The Studio Ghibli Museum in Mitaka, Tokyo, Japan is quite literally a dream come true, for anyone who loves the Studio Ghibli movies (like Spirited Away, Kiki’s Delivery Service, Howl’s Moving Castle, Castle in the Sky, and many others). While I highly advise seeing EVERYTHING inside the museum, if you’re on a tight schedule and don’t have a couple hours to kill, I wanted to make a short list of things you really ought to do:
1. Buy some Souvenirs at the Ghibli Museum Gift Shop
Of course the gift shop is going to be on this list. The Studio Ghibli Museum is full of everything Ghibli movie related, from keychains of your favorite characters, to mini-plush night busses, to freakishly expensive iron replicas of the Giant Soldiers from Laputa, to clothing. At any one time, the museum is crowded with people trying to stock up on their favorites.
Watch out, though. Everything is pretty expensive. I bought a Howls Moving Castle themed playing card deck… for 710yen (then around 10$). Nothing else was in my price range…
2. Watch an Original Film in the Saturn Mini-Theater
This theater is a must-see not only because of the fact that it screens original ten minute movies written by the Studio Ghibli team, but also because of its unique and child-friendly architecture. The walls of the mini Saturn Theater are brightly painted; on the ceiling is a vivid painting of the moon. Despite the fact it is a theater, it has ample natural lighting from several oval windows on the left of the theater – when the movie starts, the shutters will close.
The movies themselves are cute. They change monthly; I’ve seen three of them and loved it each time.
3. Enjoy the Illustrator’s Room
I used to be an artist (I like to say that), so of course I love art. I recommend the illustrators room because that’s where the magic happens. You can see some of the earlier sketches of most characters (like Nausicaa with a different hair style or Princess Mononoke with braids) and you can watch them evolve by looking at any of the sheets of paper, plastered to the walls.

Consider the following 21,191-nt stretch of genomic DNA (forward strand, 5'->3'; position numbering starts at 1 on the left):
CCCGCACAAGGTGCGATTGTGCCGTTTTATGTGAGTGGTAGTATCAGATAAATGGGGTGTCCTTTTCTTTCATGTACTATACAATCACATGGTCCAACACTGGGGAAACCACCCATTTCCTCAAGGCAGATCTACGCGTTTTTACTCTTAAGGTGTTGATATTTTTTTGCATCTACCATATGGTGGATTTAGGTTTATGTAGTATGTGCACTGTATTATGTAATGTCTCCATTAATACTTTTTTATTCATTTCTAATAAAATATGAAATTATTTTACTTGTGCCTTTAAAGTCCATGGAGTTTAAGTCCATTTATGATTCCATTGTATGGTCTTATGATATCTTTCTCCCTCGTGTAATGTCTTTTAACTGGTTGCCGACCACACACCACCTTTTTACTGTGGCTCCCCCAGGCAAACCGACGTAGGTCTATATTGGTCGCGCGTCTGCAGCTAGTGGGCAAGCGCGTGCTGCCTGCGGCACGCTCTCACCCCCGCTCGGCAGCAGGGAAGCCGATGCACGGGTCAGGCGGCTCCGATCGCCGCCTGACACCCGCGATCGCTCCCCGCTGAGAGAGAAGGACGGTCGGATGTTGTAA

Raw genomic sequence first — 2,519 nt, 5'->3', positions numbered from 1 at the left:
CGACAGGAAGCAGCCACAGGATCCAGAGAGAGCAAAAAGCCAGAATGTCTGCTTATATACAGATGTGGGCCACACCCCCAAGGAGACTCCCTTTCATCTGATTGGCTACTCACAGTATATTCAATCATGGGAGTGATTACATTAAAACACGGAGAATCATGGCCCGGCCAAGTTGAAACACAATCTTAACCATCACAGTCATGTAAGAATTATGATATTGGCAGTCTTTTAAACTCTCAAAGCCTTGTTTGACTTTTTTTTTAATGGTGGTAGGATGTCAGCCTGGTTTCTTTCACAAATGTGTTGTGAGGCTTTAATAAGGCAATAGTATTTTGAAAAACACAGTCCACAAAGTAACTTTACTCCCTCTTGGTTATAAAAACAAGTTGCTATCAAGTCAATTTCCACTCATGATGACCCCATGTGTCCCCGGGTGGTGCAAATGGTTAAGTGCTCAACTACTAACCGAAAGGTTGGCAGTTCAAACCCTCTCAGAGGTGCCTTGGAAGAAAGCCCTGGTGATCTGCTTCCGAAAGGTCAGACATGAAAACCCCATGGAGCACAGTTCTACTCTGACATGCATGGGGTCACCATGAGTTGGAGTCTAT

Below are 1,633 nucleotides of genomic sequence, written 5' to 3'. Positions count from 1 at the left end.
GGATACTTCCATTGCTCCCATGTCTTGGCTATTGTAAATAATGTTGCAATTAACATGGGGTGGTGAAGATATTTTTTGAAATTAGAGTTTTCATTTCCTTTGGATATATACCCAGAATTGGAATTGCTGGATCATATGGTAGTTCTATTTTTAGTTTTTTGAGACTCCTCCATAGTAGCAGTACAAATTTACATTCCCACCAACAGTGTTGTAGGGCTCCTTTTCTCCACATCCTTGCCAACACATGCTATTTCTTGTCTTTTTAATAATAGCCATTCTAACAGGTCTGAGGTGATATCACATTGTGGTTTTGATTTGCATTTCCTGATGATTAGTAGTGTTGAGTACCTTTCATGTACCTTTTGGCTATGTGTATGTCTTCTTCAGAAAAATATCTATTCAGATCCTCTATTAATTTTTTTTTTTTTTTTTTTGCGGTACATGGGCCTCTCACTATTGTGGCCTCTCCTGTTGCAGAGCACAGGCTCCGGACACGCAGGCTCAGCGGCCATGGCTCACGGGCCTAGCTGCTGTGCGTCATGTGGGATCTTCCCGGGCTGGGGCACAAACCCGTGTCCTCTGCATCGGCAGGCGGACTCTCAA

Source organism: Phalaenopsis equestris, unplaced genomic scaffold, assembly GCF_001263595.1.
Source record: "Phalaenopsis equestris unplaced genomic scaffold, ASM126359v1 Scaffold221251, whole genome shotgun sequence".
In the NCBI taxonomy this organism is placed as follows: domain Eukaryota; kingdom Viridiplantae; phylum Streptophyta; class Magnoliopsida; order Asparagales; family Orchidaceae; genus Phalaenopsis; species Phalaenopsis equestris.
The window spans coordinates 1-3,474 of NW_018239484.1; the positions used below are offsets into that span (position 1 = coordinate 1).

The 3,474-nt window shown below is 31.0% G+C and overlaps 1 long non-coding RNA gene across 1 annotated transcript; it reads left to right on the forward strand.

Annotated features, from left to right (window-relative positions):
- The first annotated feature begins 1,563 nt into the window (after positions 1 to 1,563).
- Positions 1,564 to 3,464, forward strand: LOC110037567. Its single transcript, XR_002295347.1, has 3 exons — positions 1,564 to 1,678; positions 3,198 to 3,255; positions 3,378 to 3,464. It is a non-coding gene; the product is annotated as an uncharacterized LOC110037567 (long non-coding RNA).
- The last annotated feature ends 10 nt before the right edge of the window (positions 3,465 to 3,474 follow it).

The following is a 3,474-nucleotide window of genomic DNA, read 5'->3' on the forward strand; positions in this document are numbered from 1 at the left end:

In the next room, you can see how the storyboards are put together, the coloring procedure, and the animating process. It’s pretty neat. They also have a couple books of original storyboards to leaf through.
4. Play on the Cat Bus
It’s a cat bus. Of course it’s going to be on the list. This family favorite from My Neighbor Totoro is always covered with children.
Unfortunately, it’s just for children. No one over the age of 11 is allowed on. Boo hoo. Two years ago, when I went to the Studio Ghibli Museum for the first time, they had an adult cat bus on the revolving exhibit, but that’s no there anymore…
5. Take a Picture with the Iron Robot Solider
On the roof of the Studio Ghibli Museum is a life-sized replica of one of the Robot Soldiers from Laputa in Castle in the Sky. It’s a tourist favorite because the roof of the museum is one of the few places you’re allowed to take pictures.
Don’t be embarrassed to ask someone to take your picture (with your sweetheart, friends, family, or even alone) because this is a pretty iconic shot from the Ghibli museum!
6. Learn a bit in the History of Animation Room
Located on the first floor, the animation room is one of the first things you see when you walk inside the museum. It is fun to watch the old style animations (ranging from light tricks to actual projections) of several of the Hayao Miyazaki films, mostly My Neighbor Totoro. Playing aside, this is one of the most informative (but crowded) exhibits in the Ghibli museum.
7. Take a break in any Bathroom
As awkward as this sounds, I recommend going to the bathroom. Each bathroom is warm and friendly – with different colored (and flavored) natural soaps. They are located on every floor.
8. Grab a snack at the Straw Hat Restaurant
While there is always a long line for the somewhat expensive Straw Hat Restaurant, it is one of the favorites in the museum. Well, technically it’s outside the museum (which means, yup, you guessed it, you can take pictures!). All of the food was hand-picked by Miyazaki – coming from local ingredients and recipes. The image of the restaurant is supposed to be “nostalgic, home-cooked food). The food is expensive, but delicious.
9. Pump some water at the red Well Pump.
Located outside the basement of the Ghibli Museum, the red pump gives children (and curious adults) a taste of what life in My Neighbor Totoro was like, making them pump their own water. The pump is hard to move; some kids aren’t able to do it.
It is fun and rewarding, but unfortunately your hands end up smelling like iron afterwards; a smell that isn’t easy to get rid of.
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